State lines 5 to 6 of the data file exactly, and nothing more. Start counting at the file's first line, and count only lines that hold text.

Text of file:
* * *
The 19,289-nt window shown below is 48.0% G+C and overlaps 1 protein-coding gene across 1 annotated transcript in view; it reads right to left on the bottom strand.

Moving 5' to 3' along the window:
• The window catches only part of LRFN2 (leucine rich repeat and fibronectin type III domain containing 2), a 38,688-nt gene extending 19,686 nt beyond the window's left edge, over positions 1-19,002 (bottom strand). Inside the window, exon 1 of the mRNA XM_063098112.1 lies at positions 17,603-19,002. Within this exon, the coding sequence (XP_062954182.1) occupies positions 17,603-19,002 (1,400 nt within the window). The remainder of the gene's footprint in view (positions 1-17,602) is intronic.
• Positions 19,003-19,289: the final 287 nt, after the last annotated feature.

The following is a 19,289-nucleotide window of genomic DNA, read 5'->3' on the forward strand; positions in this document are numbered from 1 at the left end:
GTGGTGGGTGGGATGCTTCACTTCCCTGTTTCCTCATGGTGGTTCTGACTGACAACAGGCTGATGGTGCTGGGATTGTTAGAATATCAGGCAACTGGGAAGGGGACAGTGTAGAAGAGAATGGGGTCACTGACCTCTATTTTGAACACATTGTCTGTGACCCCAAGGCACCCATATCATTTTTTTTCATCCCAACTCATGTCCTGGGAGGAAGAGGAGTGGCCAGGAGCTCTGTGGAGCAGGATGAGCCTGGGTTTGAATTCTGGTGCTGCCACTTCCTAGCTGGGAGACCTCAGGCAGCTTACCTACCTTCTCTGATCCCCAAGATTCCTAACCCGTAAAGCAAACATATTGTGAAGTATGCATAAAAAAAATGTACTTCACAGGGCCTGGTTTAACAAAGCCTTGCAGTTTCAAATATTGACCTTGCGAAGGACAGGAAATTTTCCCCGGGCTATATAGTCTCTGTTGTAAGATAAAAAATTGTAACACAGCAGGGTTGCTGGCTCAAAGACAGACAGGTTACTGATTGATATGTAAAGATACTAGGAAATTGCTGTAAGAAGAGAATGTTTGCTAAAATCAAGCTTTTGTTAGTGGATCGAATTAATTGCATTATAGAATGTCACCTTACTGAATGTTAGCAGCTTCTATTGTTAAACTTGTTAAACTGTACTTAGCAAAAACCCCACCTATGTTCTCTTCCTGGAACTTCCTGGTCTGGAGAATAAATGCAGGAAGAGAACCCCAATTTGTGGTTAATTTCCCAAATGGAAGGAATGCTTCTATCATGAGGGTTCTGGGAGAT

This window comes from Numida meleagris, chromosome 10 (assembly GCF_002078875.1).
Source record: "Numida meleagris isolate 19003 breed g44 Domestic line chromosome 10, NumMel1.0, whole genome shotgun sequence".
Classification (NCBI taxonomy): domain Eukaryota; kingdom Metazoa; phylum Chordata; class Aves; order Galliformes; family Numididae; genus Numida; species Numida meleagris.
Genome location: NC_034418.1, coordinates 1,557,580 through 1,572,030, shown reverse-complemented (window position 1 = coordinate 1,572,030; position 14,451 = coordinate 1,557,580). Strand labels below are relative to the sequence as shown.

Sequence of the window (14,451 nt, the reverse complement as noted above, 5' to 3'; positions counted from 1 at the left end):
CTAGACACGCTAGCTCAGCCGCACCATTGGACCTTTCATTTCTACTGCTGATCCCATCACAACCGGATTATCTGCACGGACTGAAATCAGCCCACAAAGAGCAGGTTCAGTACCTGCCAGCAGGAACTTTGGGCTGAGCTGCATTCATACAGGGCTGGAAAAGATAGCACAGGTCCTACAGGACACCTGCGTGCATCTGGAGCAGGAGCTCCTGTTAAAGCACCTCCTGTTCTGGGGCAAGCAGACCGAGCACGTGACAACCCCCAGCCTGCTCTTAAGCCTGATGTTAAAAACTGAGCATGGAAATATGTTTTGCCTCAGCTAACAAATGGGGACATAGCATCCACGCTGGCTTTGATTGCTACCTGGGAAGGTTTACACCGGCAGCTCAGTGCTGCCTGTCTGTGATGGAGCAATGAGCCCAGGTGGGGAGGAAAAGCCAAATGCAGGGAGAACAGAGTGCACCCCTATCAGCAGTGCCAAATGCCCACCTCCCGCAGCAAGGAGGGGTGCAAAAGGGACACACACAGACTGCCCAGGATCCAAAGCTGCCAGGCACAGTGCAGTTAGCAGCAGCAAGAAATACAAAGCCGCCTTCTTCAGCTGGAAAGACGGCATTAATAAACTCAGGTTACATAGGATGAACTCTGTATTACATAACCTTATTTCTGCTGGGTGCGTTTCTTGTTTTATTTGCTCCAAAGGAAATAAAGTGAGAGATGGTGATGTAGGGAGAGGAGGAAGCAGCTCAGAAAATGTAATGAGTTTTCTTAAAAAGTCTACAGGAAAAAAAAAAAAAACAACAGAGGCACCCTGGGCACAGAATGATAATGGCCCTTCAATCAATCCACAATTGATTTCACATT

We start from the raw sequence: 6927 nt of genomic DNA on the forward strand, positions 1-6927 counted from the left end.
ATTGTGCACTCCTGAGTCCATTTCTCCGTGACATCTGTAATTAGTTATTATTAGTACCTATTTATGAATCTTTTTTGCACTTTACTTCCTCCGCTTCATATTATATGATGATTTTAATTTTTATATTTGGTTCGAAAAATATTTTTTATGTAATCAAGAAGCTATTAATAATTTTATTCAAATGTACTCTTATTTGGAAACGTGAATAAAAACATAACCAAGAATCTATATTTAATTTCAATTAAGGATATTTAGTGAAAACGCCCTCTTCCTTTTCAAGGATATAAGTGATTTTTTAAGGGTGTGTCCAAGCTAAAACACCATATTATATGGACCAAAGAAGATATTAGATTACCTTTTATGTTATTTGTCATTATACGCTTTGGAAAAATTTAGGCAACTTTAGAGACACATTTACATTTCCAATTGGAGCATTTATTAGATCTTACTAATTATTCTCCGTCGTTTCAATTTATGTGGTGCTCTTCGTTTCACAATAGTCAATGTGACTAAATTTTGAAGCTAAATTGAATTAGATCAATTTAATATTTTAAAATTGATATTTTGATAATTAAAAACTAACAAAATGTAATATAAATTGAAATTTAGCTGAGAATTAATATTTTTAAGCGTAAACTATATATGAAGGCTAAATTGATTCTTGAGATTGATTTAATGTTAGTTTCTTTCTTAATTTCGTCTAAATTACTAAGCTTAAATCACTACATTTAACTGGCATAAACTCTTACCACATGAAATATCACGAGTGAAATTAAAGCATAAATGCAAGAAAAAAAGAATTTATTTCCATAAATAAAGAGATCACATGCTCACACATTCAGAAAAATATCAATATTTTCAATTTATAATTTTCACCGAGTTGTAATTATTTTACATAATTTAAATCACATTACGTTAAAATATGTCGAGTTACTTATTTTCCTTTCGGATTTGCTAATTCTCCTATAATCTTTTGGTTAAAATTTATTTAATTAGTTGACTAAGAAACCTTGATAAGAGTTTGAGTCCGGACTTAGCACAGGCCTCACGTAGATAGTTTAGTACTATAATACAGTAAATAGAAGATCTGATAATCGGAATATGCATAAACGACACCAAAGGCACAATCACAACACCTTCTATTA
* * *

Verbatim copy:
The following is a 19,289-nucleotide window of genomic DNA, read 5'->3' on the forward strand; positions in this document are numbered from 1 at the left end:
GTGGTGGGTGGGATGCTTCACTTCCCTGTTTCCTCATGGTGGTTCTGACTGACAACAGGCTGATGGTGCTGGGATTGTTAGAATATCAGGCAACTGGGAAGGGGACAGTGTAGAAGAGAATGGGGTCACTGACCTCTATTTTGAACACATTGTCTGTGACCCCAAGGCACCCATATCATTTTTTTTCATCCCAACTCATGTCCTGGGAGGAAGAGGAGTGGCCAGGAGCTCTGTGGAGCAGGATGAGCCTGGGTTTGAATTCTGGTGCTGCCACTTCCTAGCTGGGAGACCTCAGGCAGCTTACCTACCTTCTCTGATCCCCAAGATTCCTAACCCGTAAAGCAAACATATTGTGAAGTATGCATAAAAAAAATGTACTTCACAGGGCCTGGTTTAACAAAGCCTTGCAGTTTCAAATATTGACCTTGCGAAGGACAGGAAATTTTCCCCGGGCTATATAGTCTCTGTTGTAAGATAAAAAATTGTAACACAGCAGGGTTGCTGGCTCAAAGACAGACAGGTTACTGATTGATATGTAAAGATACTAGGAAATTGCTGTAAGAAGAGAATGTTTGCTAAAATCAAGCTTTTGTTAGTGGATCGAATTAATTGCATTATAGAATGTCACCTTACTGAATGTTAGCAGCTTCTATTGTTAAACTTGTTAAACTGTACTTAGCAAAAACCCCACCTATGTTCTCTTCCTGGAACTTCCTGGTCTGGAGAATAAATGCAGGAAGAGAACCCCAATTTGTGGTTAATTTCCCAAATGGAAGGAATGCTTCTATCATGAGGGTTCTGGGAGAT